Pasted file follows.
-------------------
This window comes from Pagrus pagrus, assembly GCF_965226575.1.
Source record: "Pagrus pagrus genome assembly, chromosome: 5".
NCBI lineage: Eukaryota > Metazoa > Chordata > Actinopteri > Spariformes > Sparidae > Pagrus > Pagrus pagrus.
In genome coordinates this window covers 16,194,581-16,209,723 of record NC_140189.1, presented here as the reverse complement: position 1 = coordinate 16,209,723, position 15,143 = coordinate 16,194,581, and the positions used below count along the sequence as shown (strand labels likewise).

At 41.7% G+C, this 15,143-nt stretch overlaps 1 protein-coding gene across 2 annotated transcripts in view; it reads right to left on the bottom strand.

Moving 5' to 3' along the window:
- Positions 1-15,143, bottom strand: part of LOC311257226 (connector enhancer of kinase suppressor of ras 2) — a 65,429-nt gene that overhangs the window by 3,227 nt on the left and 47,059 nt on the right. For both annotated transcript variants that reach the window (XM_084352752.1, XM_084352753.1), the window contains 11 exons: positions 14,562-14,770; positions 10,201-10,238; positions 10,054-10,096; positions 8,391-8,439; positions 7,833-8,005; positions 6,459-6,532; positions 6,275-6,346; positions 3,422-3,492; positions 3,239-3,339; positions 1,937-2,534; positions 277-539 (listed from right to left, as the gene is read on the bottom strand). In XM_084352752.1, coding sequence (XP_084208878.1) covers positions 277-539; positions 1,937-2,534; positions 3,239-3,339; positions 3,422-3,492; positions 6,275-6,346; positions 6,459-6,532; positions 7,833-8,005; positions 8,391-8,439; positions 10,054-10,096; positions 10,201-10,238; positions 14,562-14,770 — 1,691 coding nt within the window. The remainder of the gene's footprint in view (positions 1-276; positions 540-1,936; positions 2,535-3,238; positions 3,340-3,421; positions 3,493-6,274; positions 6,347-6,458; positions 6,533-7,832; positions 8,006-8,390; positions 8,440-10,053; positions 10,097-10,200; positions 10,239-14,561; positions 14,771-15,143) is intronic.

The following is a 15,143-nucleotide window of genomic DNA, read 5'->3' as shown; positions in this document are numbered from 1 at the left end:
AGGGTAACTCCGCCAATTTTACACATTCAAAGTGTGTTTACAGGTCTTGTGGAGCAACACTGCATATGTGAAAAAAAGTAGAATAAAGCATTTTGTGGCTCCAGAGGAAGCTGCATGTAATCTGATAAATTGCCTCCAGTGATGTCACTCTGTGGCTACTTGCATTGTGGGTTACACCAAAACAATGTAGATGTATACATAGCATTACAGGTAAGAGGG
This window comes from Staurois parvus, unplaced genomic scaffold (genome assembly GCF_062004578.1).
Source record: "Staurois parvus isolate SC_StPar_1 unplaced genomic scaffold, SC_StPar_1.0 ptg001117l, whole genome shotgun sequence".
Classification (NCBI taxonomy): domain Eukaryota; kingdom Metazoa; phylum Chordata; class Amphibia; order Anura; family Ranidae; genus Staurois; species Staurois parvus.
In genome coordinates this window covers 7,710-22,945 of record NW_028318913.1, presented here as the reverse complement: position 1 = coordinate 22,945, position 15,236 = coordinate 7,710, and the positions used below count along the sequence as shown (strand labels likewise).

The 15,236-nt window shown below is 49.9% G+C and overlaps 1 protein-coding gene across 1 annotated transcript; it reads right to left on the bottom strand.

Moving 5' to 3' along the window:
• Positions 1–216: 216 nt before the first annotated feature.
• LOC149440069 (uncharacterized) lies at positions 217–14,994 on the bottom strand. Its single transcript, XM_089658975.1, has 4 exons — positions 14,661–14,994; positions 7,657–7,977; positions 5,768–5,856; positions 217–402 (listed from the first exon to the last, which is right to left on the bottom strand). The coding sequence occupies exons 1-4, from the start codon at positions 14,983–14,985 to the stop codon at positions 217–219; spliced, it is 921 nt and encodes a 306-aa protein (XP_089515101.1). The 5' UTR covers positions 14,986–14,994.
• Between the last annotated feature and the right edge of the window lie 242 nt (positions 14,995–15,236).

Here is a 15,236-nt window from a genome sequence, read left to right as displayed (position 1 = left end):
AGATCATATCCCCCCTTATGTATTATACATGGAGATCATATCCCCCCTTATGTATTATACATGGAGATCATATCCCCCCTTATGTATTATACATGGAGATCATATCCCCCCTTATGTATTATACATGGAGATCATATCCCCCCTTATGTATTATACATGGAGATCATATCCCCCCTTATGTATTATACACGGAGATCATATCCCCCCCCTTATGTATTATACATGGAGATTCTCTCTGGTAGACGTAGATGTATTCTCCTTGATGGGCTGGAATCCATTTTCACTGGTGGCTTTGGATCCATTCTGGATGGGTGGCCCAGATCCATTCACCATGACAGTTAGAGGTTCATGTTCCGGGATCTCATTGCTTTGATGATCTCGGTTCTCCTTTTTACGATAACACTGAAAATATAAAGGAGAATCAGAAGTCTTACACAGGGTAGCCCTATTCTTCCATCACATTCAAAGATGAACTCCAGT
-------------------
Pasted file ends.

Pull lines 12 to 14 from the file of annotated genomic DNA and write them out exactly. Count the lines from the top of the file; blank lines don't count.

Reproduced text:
Classification (NCBI taxonomy): domain Eukaryota; kingdom Metazoa; phylum Chordata; class Amphibia; order Anura; family Ranidae; genus Staurois; species Staurois parvus.
In genome coordinates this window covers 7,710-22,945 of record NW_028318913.1, presented here as the reverse complement: position 1 = coordinate 22,945, position 15,236 = coordinate 7,710, and the positions used below count along the sequence as shown (strand labels likewise).

The 15,236-nt window shown below is 49.9% G+C and overlaps 1 protein-coding gene across 1 annotated transcript; it reads right to left on the bottom strand.